displayed for Boesel. A controversial stop-and-go penalty was assessed
to Boesel. Confusion hovered over the reason for penalty. Owner Dick Simon
was initially informed it was for speeding in the pits, but then it was
changed to passing under the yellow. Boesel darted into the pits to
serve the penalty, and fell all the way back to the rear of the field.
He lost a lap in the process.
With Al Unser, Sr. leading on lap 31, Danny Sullivan, suffering from a pushing
condition, went high in turn three and smacked the outside wall. A
piece of the suspension pierced through the side of the tub, and
narrowly missed puncturing his leg. Nelson Piquet, who returned to Indy after his bad crash in 1992, dropped out with a blown engine.
Mario Andretti led the field back to green on lap 36, Arie Luyendyk ran second, and Emerson Fittipaldi
third. Mario led comfortably for the next 15 laps. On lap 47, the
leaders approached traffic, and Luyendyk passed Andretti to take the
lead into turn one. Nigel Mansell
began showing strength, passing Fittipaldi for third, then closing in
his teammate Mario Andretti in second. Down the mainstretch on lap 50,
Mansell dove inside Mario for position, but Mario held him off, sweeping
down in front in turn 1. Three laps later, Mansell finally got by Mario
in turn 1, after a hot pursute. Andretti pitted one lap later. On lap
56, Mansell passed Luyendyk coming out of turn 2 to take the lead fo the
first time. However, Mansell ducked into the pits on that same lap, and
was not credited with leading a lap yet.
During the sequence of green flag pit stops, the lead changed hands several times. After all of the leaders pitted, Nigel Mansell took over the lead.
The yellow came out for debris on lap 89, and after pit stops, Mario Andretti was back in the lead. Nigel Mansell
overshot his pit stall, and his crew had to wheel him back to
administer serive. Mansell dropped back to 6th place after a 40-second
The green came out on lap 94, but only lasted two laps. Scott Brayton and Paul Tracy
tangled entering turn three, and Tracy was forced into the outside
wall. Brayton came down on Tracy, pinching him to the grass, and clipped
his front wheel.
On lap 128, the only multi-car crash of the day occurred. Jeff Andretti and Roberto Guerrero came together in turn three, with both cars crashing out. Leader Mario Andretti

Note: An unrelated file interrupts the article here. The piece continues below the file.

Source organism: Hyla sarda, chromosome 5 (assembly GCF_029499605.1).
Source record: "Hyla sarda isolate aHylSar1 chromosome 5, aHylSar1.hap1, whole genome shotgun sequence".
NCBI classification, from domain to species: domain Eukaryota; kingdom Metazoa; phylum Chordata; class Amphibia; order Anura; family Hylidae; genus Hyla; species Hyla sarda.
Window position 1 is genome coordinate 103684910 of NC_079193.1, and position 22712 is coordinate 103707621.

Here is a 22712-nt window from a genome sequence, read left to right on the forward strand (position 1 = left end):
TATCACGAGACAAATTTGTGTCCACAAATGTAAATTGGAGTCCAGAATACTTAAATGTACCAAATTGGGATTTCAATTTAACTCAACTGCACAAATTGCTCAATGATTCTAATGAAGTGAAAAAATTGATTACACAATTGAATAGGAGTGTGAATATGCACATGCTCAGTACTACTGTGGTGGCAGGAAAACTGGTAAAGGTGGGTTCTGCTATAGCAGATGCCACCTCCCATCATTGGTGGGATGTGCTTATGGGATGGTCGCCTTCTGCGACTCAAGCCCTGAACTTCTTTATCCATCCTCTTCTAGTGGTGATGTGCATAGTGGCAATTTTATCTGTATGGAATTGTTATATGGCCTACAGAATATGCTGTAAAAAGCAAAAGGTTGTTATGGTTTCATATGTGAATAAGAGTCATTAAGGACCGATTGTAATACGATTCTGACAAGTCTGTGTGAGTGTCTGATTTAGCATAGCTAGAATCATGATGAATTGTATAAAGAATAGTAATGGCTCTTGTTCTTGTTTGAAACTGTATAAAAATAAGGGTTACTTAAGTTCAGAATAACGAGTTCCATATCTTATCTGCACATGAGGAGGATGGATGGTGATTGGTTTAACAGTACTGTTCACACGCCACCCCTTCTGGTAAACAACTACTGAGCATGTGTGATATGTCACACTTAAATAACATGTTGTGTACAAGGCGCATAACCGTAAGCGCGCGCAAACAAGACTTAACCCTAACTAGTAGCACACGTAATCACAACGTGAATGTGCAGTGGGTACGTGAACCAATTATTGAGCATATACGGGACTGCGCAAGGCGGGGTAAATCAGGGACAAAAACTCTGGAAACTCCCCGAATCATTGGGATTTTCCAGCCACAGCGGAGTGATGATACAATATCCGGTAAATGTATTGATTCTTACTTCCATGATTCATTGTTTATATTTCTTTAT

ducked into the pits, however, he entered the pit lane when it was
closed. He was given the black flag and assessed a stop-and-go penalty.
After the shuffle, Al Unser, Jr. took over the lead, with Andretti second. Meanwhile, Raul Boesel was now back on the lead lap in 8th place.
Robby Gordon brought out the yellow on lap 169 when he stalled on the track with a broken gearbox. Under the yellow, Raul Boesel
entered the pits while they were closed, and was assessed a stop-and-go
penalty; however, he did not lose any considerable track position.
After the shuffle from the final sequence of pit stops, Nigel Mansell was now back in the lead, with Emerson Fittipaldi second, and Arie Luyendyk third.
On lap 182, the yellow came out when Lyn St. James stalled in turn 4. Nigel Mansell was leading Emerson Fittipaldi and Arie Luyendyk. On lap 184, the field was ready to go back to green. Mansell, driving in his first-ever Indy car oval
race, was inexperienced in restarts, and was too hesitant bringing the
field back to green. He exited turn four too slow, and immediately
Fittipaldi and Luyendyk were on his rear bumper. Mansell realized he was
a sitting duck, and swept to the inside of the track to attempt to
quickly diced around, and got by on the outside to take the lead. Going
into turn one, Luyendyk precariously swept by Mansell on the outside
and took over second place.
With Fittipaldi pulling away, the laps dwindled down, and Mansell's